“We have to play within the flow of our offense, get in the right spots and guys have to be ready,” Antetokounmpo said. “The ball is going to find them eventually. Guys have to be ready to knock down shots and make the right play for the team.”


One of the bigger disappointments for Milwaukee in Game 1 was Eric Bledsoe, a player the Celtics will once again have to contain if they are to take a 2-0 series lead. 

“He’s a really good player,” said Stevens. “His ability to get downhill . . . he’s a hard guy to keep in front. Anytime you play a team with this much talent, you have to constantly be prepared for each of those guys to be at their best.

Stevens added, “He’s a really good defender, very strong, very athletic . . . he does a good job.”

The same can be said for Antetokounmpo who averaged 33.5 points against the Celtics during the regular season and has seemingly picked up where he left off. 

“We know that we can do a lot better,” Antetokounmpo said. “Hopefully we can win the game.”


A big summer boosts chances of Celtics trio

A big summer boosts chances of Celtics trio

BOSTON – As good as someone may look in summer league play, it should never be viewed as a sole barometer for NBA success.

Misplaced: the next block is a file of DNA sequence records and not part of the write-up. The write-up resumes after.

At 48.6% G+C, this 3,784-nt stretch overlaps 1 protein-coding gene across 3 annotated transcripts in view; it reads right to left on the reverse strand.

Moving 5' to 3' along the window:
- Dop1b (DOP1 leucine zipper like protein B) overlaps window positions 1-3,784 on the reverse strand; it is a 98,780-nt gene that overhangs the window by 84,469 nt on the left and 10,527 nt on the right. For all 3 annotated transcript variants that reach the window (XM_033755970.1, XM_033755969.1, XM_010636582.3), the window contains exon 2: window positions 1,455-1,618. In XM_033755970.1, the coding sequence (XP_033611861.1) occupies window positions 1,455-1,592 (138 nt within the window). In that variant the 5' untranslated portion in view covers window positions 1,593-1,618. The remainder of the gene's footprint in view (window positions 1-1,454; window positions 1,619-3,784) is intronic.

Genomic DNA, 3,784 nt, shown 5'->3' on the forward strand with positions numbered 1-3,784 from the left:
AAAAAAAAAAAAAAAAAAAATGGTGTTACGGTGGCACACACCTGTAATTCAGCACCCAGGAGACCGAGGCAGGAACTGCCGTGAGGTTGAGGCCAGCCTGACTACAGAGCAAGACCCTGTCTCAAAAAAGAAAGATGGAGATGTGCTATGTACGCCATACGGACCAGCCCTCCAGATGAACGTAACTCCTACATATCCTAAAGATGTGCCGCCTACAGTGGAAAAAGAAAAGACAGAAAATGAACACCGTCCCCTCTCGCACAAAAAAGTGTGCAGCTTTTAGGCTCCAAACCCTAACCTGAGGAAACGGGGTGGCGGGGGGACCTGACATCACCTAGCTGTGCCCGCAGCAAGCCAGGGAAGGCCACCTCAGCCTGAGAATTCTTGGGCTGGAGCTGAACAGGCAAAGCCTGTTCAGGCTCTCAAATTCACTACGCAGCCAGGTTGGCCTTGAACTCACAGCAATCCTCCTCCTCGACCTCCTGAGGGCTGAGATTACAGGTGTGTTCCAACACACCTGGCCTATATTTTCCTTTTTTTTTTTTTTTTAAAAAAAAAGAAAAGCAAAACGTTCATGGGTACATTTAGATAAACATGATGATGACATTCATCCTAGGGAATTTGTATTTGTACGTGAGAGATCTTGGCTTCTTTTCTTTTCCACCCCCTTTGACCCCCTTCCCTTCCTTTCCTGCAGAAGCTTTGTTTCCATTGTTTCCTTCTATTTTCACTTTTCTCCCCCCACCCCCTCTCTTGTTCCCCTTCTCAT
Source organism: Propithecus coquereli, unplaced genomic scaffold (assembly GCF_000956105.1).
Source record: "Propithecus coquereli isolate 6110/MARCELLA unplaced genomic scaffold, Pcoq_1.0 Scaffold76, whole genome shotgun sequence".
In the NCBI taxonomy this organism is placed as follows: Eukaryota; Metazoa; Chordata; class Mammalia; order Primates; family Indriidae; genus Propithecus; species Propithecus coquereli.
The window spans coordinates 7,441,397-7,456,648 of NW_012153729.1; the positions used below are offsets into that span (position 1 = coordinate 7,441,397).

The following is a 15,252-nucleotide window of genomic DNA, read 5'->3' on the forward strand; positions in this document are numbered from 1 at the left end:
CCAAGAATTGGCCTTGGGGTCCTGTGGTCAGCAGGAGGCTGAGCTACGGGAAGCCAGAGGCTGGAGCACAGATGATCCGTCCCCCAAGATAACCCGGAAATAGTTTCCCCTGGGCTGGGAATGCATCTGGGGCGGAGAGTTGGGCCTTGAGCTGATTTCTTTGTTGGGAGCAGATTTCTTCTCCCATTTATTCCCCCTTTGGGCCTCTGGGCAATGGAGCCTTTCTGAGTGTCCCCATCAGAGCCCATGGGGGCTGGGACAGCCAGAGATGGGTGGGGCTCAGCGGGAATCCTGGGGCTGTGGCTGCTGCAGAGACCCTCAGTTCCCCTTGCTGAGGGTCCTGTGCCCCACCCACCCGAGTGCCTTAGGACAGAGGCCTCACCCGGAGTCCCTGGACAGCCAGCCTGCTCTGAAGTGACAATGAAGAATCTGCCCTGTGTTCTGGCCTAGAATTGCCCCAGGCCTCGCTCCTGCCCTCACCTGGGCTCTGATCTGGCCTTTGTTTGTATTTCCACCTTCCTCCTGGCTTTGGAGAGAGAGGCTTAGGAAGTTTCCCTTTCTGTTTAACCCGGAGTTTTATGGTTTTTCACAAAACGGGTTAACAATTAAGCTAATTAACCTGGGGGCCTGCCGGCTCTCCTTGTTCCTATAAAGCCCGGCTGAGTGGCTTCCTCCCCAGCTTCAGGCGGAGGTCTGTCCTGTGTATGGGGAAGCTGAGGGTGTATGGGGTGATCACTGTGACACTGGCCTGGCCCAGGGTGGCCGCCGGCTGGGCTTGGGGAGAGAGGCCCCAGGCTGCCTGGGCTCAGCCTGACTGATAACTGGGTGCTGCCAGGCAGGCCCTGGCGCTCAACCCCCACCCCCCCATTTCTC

There have been countless players who dominate the floor this time of year, only to become NBA doormats when the games really count. 

More than anything else, summer league helps teams get a better feel for their bench – a place where most summer leaguers will be if they are even on a roster at all.

And the Celtics must feel pretty good about their second-unit players who were on the floor in Boston’s summer league run.

Semi Ojeleye, Guerschon Yabusele, and Jabari Bird were all reserves (or in the case of Bird, a two-way contract player), who are likely to have opportunities to play more prominent roles this season.

All were viewed as having a significant area in need of improvement heading into the offseason.

Ojeleye was essentially a talented defender who, offensively, was a catch-and-shoot guy who only took corner 3’s last season.

In summer league, Ojeleye put the ball on the floor more than we’ve ever seen in addition to finishing at the rim for lay-ups or dunks.

And Yabusele, who at times looked dazed and confused on the floor, was far more assertive in his decision-making – qualities he needs to display when camp starts in September and he’s competing for minutes off the bench.

Bird was the breakout star for the Celtics this summer, solidifying himself as a player who will be on someone’s NBA roster - if he’s not back in Boston - this season.

The athleticism that has been a hallmark of Bird’s game for years was on full display in Las Vegas. More than anything, he showed a heightened level of attention to detail while being consistent at both ends of the floor – traits he’ll need to display more of if he’s back with the Celtics and wants to compete for minutes off the bench.

So as Celtics fans are impressed with the strong play of Ojeleye, Yabusele, and Bird, keep in mind that all three are reserves who likely won’t be the first option off Boston’s bench this season.